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Review: Carto Combines Environmental Storytelling, Literal World-Building

carto review

Carto delivers a certain flavor of indie game that’s thoroughly pleasant. It has something to say. It doesn’t overstay its welcome. It’ll put aesthetics first and focus on exploring a few ideas well, rather than burying itself in mechanical ambition. It brightens your weekend. Offering a sense of place and a sense of accomplishment in equal measure, it’s there for you when you need a pick-me-up.

The new release from developer Sunhead Games and publisher Humble Games, Carto is an exercise in literal world-building. You guide a young girl through a series of environments, moving closer and closer to meeting her grandmother and heading home. You’ll do this by solving puzzles and helping people you meet along the quest.

How? Well it feels like the team at Sunhead had an epiphany during a play of Carcassonne. The world is broken into square tiles, and you reposition these on the map (matching the environments on each side) to reconfigure your paths. We won’t spoil the more complex puzzles in the late game—they essentially are the game—but an example may help understand how this works. Perhaps a villager says to meet someone at the “north dock,” but there’s nothing but forest up there. Rearranging and rotating the pieces of the island, and making sure you have a pathway to get there, can create a north dock. Once you’ve done that, your new pal will suddenly appear there.

carto map

Carto describes itself as “a chill adventure game,” which is accurate. This game doesn’t put any time pressures on you, or force you to make quick or skillful movements. You’ll ask around for hints at what to do next. You’ll pull up the map and think about what your pieces can assemble. You solve it, get another map piece or two, and work on something new. Each world builds to a certain level of complexity and a decent number of pieces, but then you wrap that up and move on. (We will say — again, no spoilers here — that the later levels do some unexpected things with puzzles that deliver that elusive “a-ha” moment.)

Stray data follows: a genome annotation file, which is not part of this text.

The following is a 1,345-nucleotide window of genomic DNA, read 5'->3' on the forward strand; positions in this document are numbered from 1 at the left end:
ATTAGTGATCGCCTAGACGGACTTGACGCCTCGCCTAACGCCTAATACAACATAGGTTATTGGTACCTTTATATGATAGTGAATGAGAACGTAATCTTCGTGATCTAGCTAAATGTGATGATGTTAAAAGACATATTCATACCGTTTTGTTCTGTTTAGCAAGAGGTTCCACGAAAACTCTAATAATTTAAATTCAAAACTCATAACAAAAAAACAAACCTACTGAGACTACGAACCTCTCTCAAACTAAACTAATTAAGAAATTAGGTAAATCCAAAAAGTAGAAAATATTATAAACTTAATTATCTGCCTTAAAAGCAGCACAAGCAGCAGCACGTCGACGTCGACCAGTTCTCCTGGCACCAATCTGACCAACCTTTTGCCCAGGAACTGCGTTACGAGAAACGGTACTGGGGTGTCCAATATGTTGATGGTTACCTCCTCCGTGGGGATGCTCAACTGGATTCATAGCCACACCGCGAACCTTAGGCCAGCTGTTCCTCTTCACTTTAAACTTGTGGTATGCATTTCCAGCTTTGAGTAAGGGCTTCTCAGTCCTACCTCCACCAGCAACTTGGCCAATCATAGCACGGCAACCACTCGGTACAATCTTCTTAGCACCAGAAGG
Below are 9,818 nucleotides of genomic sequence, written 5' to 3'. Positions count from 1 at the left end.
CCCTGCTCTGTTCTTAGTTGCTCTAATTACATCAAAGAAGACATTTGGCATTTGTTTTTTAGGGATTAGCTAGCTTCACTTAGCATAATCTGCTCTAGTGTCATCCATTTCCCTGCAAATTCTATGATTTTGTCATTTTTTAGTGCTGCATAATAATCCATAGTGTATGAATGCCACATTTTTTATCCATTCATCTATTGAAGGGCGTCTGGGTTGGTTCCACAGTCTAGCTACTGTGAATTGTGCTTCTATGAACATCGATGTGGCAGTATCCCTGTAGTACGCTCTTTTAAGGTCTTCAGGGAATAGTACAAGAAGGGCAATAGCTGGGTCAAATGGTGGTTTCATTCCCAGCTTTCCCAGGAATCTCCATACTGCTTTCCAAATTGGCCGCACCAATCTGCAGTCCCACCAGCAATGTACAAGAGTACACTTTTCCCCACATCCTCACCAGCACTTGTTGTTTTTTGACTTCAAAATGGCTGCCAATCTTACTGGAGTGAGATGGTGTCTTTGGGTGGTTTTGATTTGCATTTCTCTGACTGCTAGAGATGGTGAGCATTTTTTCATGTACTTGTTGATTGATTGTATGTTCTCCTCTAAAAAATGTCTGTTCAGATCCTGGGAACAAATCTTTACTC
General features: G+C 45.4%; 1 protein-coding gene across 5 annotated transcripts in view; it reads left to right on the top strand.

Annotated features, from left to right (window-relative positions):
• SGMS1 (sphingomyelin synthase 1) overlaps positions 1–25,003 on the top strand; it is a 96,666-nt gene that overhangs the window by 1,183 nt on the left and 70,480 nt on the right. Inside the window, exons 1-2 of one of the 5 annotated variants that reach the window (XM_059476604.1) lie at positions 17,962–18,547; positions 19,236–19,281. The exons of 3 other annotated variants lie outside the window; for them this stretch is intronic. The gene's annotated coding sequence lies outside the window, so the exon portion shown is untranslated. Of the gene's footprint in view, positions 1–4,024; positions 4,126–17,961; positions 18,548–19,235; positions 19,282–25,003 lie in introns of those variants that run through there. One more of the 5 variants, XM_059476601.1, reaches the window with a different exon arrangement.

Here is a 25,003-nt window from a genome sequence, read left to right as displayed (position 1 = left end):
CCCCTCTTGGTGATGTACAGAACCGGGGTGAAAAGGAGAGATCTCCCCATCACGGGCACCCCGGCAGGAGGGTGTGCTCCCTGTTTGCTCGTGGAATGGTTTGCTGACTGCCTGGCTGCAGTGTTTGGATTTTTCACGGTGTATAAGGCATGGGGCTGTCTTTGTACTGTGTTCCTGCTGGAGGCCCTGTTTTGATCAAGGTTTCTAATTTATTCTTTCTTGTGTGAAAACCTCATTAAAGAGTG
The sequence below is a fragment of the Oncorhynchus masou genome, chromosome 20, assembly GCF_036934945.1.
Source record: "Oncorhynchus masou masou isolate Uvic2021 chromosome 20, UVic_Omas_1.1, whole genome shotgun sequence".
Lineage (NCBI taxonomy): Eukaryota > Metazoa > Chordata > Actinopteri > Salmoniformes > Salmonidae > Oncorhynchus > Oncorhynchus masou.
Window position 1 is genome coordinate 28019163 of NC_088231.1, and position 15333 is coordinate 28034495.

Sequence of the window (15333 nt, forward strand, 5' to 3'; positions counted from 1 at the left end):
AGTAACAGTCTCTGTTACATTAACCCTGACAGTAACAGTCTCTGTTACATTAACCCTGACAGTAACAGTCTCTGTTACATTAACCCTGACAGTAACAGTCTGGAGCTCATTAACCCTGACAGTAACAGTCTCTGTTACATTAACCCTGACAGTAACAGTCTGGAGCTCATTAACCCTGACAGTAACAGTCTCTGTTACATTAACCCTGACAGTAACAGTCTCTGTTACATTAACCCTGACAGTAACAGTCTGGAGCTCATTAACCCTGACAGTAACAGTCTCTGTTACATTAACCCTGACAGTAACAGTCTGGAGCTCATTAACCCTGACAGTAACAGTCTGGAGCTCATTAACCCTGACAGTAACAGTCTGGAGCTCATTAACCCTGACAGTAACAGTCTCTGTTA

A lot of Carto has been built to appeal to those who love subtle, heartfelt narrative. It’s definitely a “wholesome game,” through and through, so there’s a lot more hope and a lot less stress. This doesn’t mean it’s without strife. There’s loss, there’s yearning. But these stories are thought-out, and you’ll generally leave knowing things will be okay for all of the people you meet, and that feels intentional and purposeful. The Story Chalet, a location you’ll reach before you spend too much time in the game, serves as a hub for your adventures. There, you can read more about the worlds you visit and the characters you meet, and it’s in this context that it feels optional in a way that makes it more enticing.

carto review

Carto also has a distinct vibe. The art style is bright and vaguely abstract in a way that works for a small dev team and still feels different from anything we’ve played before. Each world leans hard into a color palette, so every chapter feels distinct without a lot of effort to set the scene. It makes sense, then, that your language is world-building itself. Your young protagonist, also named Carto, replies only in emoticons, letting her actions do the talking. It lets her show personality without overriding your authorship! And also a game can only get so serious when you’re spouting ASCII smiley faces at people.

It’s hard to imagine someone who would play Carto and have a bad time. It’s that committed to low-stress, just-engaging-enough fun and a world you’ll like traipsing about for a couple of hours. It doesn’t transcend to something that will be many players’ all-time favorite, but few games do. As it is, maybe you want a game that restores just a bit of your faith in community. That bolsters your hope that things will work out. That makes you feel like you are going to multiple different places that are not your home. Carto is great for that.

Carto will release worldwide on October 27, 2020 for Nintendo Switch, Xbox One, PlayStation 4 and PC. It sports a $19.99 price tag.



Food For Thought
  • This adventure game has an inventory, maybe for old time's sake, but you never really need to head into that screen for anything.
  • The game never makes you make pretty, logical land formations, but maybe your brain will make you do that, and that's okay.
  • You'll find our favorite puzzles in the Story Chalet.
    If you want to know more, check out Siliconera's review guide.
    Graham Russell
    Graham Russell, editor-at-large, has been writing about games for various sites and publications since 2007. He’s a fan of streamlined strategy games, local multiplayer and upbeat aesthetics. He joined Siliconera in February 2020, and served as its Managing Editor until July 2022. When he’s not writing about games, he’s a graphic designer, web developer, card/board game designer and editor.